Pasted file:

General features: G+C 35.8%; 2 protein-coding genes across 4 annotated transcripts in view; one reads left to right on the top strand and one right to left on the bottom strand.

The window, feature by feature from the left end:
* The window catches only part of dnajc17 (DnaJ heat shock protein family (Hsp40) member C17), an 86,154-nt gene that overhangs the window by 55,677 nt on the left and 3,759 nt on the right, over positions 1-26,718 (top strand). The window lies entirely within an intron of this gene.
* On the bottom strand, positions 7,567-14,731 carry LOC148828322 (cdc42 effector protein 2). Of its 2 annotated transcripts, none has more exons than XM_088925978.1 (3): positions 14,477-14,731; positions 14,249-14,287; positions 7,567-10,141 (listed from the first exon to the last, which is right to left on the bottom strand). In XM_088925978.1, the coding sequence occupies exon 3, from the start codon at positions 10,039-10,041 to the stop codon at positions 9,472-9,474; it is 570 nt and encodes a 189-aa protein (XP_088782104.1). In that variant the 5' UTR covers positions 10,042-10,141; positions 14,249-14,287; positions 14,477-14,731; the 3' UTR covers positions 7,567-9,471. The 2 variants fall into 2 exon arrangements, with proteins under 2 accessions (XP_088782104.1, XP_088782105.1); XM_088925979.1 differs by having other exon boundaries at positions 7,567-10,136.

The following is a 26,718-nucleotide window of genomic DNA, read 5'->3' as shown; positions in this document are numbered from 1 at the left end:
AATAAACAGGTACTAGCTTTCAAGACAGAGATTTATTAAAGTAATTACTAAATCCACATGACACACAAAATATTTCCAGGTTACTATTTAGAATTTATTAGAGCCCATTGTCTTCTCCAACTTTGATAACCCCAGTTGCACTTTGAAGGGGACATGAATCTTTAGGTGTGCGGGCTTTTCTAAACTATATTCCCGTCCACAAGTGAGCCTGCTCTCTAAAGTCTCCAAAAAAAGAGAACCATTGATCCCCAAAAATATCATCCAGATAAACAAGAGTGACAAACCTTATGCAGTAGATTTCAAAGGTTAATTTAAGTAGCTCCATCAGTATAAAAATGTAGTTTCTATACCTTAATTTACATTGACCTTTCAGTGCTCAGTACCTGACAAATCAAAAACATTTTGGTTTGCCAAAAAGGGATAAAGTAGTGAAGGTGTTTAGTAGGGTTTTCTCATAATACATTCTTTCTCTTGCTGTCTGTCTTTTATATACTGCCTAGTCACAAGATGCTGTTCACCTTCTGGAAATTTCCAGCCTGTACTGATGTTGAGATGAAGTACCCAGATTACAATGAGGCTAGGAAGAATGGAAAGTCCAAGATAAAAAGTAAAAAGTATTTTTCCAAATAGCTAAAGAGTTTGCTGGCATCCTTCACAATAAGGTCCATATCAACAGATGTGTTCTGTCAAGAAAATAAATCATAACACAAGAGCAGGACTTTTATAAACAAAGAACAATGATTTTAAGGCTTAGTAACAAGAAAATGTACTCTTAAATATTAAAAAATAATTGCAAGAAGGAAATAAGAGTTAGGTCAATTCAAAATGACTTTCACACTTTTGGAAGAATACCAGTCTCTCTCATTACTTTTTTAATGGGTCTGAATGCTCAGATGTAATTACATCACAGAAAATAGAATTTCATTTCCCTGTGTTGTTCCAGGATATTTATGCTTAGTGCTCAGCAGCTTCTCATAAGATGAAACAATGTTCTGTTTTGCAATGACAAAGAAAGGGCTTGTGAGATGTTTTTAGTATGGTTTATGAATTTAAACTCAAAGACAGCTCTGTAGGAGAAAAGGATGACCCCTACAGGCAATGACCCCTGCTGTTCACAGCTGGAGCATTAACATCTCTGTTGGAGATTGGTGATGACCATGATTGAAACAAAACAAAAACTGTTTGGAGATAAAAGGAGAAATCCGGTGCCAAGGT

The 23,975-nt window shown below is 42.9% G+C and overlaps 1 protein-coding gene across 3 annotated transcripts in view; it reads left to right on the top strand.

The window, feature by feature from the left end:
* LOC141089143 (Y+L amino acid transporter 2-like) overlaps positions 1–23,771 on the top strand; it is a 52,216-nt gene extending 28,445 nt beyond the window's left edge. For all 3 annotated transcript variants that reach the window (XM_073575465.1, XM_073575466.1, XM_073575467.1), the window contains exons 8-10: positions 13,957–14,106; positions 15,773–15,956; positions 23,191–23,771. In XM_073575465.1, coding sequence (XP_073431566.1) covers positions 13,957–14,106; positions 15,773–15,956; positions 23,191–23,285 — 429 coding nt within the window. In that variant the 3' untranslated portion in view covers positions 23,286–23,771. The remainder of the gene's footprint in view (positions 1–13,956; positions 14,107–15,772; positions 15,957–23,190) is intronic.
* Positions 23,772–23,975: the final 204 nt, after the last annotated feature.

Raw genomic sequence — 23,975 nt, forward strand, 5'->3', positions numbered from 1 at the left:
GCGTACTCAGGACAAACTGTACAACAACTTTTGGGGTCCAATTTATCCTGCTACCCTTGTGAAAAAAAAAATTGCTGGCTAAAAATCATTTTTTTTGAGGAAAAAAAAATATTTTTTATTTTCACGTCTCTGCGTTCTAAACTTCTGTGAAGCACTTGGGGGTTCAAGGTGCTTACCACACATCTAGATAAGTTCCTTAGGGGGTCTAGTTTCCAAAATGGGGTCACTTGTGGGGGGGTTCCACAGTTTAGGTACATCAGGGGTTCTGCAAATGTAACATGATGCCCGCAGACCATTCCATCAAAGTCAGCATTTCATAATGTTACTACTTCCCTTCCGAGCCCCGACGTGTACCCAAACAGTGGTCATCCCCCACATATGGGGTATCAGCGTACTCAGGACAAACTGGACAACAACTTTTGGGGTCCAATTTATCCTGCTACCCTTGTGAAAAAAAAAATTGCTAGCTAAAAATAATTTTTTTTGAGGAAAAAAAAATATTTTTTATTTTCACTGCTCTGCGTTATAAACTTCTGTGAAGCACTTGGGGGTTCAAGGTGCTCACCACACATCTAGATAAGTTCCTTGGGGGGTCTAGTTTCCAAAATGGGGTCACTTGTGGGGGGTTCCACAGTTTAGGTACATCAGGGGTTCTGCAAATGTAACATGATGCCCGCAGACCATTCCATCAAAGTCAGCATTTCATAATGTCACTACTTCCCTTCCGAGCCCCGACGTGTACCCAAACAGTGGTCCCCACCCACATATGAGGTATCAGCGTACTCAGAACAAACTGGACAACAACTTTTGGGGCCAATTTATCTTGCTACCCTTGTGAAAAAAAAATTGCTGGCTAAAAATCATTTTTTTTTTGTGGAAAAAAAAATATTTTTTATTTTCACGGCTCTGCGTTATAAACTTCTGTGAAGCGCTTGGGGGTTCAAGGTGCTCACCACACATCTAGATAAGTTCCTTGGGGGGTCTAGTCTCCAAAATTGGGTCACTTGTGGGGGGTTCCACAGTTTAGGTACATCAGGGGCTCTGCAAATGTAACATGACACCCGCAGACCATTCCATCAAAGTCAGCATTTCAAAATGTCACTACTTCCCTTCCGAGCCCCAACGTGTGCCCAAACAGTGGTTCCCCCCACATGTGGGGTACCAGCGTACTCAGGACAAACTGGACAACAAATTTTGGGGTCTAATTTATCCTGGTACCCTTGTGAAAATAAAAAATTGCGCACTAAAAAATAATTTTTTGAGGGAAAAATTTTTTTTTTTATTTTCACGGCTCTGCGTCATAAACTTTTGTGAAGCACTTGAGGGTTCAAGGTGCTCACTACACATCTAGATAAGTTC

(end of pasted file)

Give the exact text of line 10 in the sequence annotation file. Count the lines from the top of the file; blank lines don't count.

* Positions 23,772–23,975: the final 204 nt, after the last annotated feature.